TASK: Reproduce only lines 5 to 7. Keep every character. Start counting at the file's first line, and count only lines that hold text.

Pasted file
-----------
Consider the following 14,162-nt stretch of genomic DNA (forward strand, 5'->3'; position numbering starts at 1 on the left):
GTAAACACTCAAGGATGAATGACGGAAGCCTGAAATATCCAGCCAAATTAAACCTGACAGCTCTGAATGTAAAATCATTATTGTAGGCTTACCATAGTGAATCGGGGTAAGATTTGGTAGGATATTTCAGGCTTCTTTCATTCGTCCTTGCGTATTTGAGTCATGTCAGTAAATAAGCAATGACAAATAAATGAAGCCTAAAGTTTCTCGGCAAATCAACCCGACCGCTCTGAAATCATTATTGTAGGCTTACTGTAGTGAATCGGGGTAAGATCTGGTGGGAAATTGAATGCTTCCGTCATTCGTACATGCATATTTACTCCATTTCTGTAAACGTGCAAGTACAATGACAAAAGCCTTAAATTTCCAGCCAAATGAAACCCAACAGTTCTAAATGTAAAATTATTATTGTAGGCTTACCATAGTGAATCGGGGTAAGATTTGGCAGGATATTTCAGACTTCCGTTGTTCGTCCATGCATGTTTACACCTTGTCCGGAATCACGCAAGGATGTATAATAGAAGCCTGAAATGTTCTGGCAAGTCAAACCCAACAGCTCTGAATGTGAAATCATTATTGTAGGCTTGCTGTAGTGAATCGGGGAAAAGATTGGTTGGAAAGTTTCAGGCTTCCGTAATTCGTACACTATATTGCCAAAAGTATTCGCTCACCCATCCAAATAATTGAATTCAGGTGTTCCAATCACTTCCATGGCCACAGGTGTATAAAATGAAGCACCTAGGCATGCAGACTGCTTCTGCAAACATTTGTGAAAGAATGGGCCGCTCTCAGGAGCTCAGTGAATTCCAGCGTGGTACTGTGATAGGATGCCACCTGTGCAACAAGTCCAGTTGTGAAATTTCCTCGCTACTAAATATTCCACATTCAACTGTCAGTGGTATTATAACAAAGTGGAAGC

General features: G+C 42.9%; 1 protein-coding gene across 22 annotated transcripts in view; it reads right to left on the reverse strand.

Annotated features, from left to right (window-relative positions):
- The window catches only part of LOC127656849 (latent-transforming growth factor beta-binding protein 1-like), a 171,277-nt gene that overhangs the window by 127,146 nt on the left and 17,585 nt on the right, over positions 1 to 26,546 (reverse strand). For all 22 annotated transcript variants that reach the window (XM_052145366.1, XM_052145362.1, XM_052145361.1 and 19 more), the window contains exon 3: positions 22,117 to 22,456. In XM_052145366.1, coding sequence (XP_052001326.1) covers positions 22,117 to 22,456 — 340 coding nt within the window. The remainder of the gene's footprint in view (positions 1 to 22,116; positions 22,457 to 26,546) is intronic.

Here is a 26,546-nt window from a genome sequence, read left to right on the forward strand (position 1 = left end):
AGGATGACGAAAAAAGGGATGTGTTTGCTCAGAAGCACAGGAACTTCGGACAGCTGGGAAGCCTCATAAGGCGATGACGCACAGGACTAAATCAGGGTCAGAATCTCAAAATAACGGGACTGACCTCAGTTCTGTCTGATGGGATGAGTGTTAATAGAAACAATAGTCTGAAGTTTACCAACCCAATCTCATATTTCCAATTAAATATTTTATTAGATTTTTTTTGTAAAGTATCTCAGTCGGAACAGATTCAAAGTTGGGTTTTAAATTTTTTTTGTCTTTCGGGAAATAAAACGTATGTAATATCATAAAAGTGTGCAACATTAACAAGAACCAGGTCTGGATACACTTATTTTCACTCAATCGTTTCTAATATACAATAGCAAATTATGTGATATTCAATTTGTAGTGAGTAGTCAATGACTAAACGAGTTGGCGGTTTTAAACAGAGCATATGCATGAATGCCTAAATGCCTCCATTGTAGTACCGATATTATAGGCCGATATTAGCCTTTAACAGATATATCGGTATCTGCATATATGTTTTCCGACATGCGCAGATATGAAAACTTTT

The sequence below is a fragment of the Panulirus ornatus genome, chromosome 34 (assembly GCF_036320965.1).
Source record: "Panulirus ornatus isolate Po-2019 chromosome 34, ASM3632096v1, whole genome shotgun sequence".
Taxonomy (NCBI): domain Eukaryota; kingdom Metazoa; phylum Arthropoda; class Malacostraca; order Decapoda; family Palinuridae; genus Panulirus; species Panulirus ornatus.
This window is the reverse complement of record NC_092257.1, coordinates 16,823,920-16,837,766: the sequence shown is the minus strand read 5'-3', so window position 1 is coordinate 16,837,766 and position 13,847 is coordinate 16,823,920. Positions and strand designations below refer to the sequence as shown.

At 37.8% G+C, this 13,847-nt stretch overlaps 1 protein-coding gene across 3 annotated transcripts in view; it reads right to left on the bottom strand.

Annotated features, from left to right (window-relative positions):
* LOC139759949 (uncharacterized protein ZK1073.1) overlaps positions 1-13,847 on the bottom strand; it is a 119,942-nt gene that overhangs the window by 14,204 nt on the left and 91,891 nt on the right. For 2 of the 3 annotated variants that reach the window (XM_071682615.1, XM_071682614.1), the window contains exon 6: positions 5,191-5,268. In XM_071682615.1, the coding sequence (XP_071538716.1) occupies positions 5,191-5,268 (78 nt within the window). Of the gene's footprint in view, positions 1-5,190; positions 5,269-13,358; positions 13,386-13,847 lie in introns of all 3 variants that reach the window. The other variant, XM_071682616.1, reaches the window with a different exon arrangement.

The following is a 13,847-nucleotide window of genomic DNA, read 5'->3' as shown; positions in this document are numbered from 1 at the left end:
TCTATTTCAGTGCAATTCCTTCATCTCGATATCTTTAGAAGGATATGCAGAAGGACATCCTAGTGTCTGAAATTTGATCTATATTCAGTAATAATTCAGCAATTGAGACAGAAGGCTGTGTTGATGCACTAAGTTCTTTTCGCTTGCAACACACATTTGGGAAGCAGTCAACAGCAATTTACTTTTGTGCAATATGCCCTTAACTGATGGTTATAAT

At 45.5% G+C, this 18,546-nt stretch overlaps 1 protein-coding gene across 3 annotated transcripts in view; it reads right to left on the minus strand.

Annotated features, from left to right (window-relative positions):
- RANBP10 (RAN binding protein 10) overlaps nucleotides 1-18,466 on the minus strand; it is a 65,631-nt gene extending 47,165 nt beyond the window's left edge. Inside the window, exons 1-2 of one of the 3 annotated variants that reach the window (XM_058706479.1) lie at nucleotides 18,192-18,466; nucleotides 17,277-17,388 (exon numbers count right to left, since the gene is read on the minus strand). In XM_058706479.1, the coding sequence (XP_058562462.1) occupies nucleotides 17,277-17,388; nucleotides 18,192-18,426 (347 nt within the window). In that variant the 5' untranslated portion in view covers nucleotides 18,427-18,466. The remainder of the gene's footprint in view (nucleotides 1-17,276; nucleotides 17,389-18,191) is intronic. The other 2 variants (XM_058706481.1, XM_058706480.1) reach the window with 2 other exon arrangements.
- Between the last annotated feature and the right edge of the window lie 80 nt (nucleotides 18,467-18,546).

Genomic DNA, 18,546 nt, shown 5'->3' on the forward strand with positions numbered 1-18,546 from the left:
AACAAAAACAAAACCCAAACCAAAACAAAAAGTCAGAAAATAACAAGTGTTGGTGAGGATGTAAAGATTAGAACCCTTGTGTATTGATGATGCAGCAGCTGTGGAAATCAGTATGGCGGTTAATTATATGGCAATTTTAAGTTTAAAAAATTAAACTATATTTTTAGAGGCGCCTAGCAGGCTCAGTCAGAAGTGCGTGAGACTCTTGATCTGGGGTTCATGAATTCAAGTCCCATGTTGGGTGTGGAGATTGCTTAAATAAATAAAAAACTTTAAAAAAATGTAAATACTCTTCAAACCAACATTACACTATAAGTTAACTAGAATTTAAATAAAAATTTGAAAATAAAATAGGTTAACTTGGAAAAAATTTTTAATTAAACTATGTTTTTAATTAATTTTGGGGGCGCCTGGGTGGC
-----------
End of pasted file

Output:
- The window catches only part of LOC127656849 (latent-transforming growth factor beta-binding protein 1-like), a 171,277-nt gene that overhangs the window by 127,146 nt on the left and 17,585 nt on the right, over positions 1 to 26,546 (reverse strand). For all 22 annotated transcript variants that reach the window (XM_052145366.1, XM_052145362.1, XM_052145361.1 and 19 more), the window contains exon 3: positions 22,117 to 22,456. In XM_052145366.1, coding sequence (XP_052001326.1) covers positions 22,117 to 22,456 — 340 coding nt within the window. The remainder of the gene's footprint in view (positions 1 to 22,116; positions 22,457 to 26,546) is intronic.

Here is a 26,546-nt window from a genome sequence, read left to right on the forward strand (position 1 = left end):
AGGATGACGAAAAAAGGGATGTGTTTGCTCAGAAGCACAGGAACTTCGGACAGCTGGGAAGCCTCATAAGGCGATGACGCACAGGACTAAATCAGGGTCAGAATCTCAAAATAACGGGACTGACCTCAGTTCTGTCTGATGGGATGAGTGTTAATAGAAACAATAGTCTGAAGTTTACCAACCCAATCTCATATTTCCAATTAAATATTTTATTAGATTTTTTTTGTAAAGTATCTCAGTCGGAACAGATTCAAAGTTGGGTTTTAAATTTTTTTTGTCTTTCGGGAAATAAAACGTATGTAATATCATAAAAGTGTGCAACATTAACAAGAACCAGGTCTGGATACACTTATTTTCACTCAATCGTTTCTAATATACAATAGCAAATTATGTGATATTCAATTTGTAGTGAGTAGTCAATGACTAAACGAGTTGGCGGTTTTAAACAGAGCATATGCATGAATGCCTAAATGCCTCCATTGTAGTACCGATATTATAGGCCGATATTAGCCTTTAACAGATATATCGGTATCTGCATATATGTTTTCCGACATGCGCAGATATGAAAACTTTT